An elevator pitch is generally defined as a sixty-second (more or less) speech where you give up the relevant details of your business, idea, or brand. So it has to be fast, cover all the salient points, and delivered with charm and style. But it can also be delivered as a pitch presentation or a one-page overview.
Whatever your needs are – whether you’re trying to raise capital or introduce yourself at a meet-and-greet – an elevator pitch is like a calling card where you and your voice are the cards. You are going to need to make a great first impression, avoid ambiguity, and get straight to the point. You will need to ensure your pitch is lean, fat-free, and covers the most important aspects of your business. The aim is to hook someone in, convey value and relevance, and leave them feeling like they understand the big picture.
So how do you create the perfect elevator pitch?
Identify The Problem
Your business will not thrive if it is not solving a problem – so first you need to define what the problem actually is. It does not have to be a worldwide problem; it can be about anything as long as it is relevant to the individual you’re pitching to or the pain points of a general population that the individual can recognize. But you are going to provide the goods to solve it. So simple problems are fine. Here are some examples:
- “I wish I could find a great Indian restaurant in Fort Lauderdale, Florida.”
- “Getting my Doctor’s office to return my calls sooner would be helpful.”
- “Shutting down racists from my Facebook feed would make my day brighter.”
You want to identify the problem in a simple sentence or two at the top of your pitch. That way people know exactly what your objective is and what type of market you’re trying to serve. Do your best to narrowly focus on the problem and not draw it out. Yes, problems have many facets to them – but don’t use this time to pontificate on every conceivable angle. Keep it concise and on point. Whatever you do, do not start with your solution because then you will be working backward, thus making it a harder sell.
Identify Your Solution
So how are you going to fix the problem? Now is your chance to shine and reveal why your business is worth everyone else’s time (and money!). Here’s the trick though; make that solution quick, clear, and easy to describe. Use just a few sentences (or bullet points if it is a presentation). Avoid overly technical explanations. If the “how” of your solution involves something more advanced, try using analogies or simple explanations to keep your audience engaged. For example, instead of trying to explain the algorithms built into an artificial intelligence platform, simplify the explanation with a remark such as, “Our A.I. uses your past behavior to make suggestions. It’s like a time machine for your decisions.”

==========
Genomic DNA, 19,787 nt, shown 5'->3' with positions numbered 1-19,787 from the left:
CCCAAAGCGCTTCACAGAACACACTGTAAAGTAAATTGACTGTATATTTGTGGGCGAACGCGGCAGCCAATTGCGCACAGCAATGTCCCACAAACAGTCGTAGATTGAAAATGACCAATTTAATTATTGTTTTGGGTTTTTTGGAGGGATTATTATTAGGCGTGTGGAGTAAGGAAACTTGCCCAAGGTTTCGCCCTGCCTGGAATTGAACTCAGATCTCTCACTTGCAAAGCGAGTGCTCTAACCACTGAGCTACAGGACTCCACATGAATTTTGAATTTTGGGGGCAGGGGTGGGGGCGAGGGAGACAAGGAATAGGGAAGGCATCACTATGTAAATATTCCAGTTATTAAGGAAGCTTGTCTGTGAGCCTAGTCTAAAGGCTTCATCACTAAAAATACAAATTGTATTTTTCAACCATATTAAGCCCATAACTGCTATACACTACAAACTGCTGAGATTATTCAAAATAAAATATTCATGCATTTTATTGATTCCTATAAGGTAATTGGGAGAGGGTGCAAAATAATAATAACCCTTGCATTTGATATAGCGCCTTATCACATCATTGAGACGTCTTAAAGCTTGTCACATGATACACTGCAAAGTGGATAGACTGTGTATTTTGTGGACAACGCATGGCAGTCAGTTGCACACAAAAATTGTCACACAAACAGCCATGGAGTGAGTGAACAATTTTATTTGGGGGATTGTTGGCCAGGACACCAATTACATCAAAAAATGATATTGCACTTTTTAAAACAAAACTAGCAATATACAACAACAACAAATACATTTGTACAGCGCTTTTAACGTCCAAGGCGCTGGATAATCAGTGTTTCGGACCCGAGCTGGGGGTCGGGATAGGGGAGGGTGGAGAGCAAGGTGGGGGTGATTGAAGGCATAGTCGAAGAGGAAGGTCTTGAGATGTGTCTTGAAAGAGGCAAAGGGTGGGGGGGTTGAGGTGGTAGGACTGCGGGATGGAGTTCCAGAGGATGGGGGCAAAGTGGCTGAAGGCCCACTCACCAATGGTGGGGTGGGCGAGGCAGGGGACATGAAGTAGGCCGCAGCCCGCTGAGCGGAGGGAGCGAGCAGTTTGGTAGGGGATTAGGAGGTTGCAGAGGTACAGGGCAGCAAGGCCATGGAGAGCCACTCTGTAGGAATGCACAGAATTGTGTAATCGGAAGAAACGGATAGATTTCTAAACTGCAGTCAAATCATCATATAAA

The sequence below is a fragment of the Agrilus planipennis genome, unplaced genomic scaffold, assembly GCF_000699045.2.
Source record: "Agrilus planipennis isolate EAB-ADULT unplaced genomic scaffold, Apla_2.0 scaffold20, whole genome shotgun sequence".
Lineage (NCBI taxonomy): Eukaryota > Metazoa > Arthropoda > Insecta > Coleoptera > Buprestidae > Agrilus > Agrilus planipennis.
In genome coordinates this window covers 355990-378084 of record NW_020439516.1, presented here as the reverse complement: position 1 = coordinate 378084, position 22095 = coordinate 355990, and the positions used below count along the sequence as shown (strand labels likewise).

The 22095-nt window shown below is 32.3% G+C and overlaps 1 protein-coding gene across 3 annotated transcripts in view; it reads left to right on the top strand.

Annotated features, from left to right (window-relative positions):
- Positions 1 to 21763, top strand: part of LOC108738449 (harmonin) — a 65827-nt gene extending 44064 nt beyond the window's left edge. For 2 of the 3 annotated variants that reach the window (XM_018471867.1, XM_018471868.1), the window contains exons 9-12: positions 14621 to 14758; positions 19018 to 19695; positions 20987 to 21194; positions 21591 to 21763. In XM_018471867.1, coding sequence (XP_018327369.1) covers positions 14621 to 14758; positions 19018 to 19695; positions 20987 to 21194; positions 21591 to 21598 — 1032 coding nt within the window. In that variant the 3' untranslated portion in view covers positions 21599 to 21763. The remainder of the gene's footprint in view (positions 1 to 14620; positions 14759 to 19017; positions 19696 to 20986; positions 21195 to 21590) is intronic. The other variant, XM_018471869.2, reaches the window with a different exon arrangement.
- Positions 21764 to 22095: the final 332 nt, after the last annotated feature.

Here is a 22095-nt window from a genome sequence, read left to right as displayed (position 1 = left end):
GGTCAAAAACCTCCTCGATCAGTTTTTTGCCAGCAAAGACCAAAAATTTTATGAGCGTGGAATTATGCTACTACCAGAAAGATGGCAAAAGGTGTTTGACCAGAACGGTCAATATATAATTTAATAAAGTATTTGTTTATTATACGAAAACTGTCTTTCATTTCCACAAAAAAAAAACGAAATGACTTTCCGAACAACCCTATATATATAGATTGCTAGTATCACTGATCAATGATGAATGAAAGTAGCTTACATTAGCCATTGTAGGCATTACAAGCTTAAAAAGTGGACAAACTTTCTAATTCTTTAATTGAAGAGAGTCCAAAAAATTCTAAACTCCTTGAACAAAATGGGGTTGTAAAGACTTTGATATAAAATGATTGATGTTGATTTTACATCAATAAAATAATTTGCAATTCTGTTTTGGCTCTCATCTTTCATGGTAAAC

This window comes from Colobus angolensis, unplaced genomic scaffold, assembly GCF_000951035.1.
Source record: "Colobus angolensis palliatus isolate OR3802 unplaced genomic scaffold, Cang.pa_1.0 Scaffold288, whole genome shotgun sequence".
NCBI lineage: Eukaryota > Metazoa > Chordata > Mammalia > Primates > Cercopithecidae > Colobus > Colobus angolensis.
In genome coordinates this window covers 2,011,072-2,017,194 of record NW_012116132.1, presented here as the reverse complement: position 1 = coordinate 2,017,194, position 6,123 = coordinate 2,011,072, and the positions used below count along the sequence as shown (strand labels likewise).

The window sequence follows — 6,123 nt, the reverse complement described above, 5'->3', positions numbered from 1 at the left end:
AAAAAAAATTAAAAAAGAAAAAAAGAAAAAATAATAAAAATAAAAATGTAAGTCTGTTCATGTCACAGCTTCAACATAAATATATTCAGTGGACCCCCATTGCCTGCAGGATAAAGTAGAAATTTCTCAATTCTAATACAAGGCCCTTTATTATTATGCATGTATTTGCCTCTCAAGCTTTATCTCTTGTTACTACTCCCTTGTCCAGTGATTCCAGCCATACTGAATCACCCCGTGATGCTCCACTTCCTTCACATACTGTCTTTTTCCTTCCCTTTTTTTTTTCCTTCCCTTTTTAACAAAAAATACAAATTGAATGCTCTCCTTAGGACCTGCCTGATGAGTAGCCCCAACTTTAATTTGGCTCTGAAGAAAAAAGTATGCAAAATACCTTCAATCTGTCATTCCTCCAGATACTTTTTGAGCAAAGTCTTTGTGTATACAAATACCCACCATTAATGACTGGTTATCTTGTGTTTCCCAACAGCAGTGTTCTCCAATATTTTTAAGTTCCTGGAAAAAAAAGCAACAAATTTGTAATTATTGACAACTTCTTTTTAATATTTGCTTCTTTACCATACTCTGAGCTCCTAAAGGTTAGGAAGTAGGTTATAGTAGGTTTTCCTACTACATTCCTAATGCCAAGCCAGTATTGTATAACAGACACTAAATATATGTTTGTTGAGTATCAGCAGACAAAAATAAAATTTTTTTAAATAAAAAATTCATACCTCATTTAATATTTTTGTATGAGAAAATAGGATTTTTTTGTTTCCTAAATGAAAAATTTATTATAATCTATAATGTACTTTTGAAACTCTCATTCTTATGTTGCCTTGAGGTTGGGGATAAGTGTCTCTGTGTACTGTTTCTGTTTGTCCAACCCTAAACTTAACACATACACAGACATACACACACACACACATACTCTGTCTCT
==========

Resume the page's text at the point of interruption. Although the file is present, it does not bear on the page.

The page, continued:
Know Your Demographic
Who would be interested in your product? Know who your audience is, what age, gender, and industry. And even though it is tempting to identify the largest market there is, it dilutes your credibility. Go for something that’s manageable and makes sense. For example, if the problem you’ve identified is about gloves, don’t just identify “everyone who wears gloves” as your target market. Narrow it down to who is wearing that glove and why; maybe your demo is doctors and nurses who wear rubber blue safety gloves. Perhaps it is golfers who wear golfing gloves or professional drivers. Then do your market research to identify how big that market size is. Your elevator pitch should identify who is in the target demographic, the size of the demographic, and their spending habits.
Know Your Competition
You might think your idea is so unique that you don’t have any competition – but this is unlikely. Don’t forget that competition can come in many forms. The solution to the same problem you present may be offered by another method altogether. Just because the first automobile was invented doesn’t mean there weren’t alternative solutions to compete with. There were plenty – for example, horses, bicycles, and trains all offered some type of solution to getting from point A to point B. So what does your solution offer that no one else’s does? Why would an investor or a consumer choose your product? Understand the weak points of your competition to make sure your product is presented as a superior solution. In the example above, one might mention that the automobile is faster than a horse, safer than a bicycle, and more convenient than a train.
Know Your Team
Who is working with you? Who is helping you make your vision a reality? Investors need to know this. Someone with a specific skill set that can help set you apart is great to have on your team – but other people need to know this so they can trust you and your idea with even more credibility. Showcasing an experienced collaborator is a valuable trust symbol.
Know Your Needs
So what does your business model say you need financially? How much will everything cost? And how much will you need to make to break even and make a profit? Investors will need to know this and if you touch upon it in your elevator pitch, you’ll address some of their most pressing questions right at the start, allowing them to focus on other issues. It also shows you’ve prepared a diligent financial model.
Put all those steps together and you will be looking at a pretty solid elevator pitch. Remember – keep it simple and smooth. Practice it, rehearse it, and know it by heart before you deliver it. And good luck!
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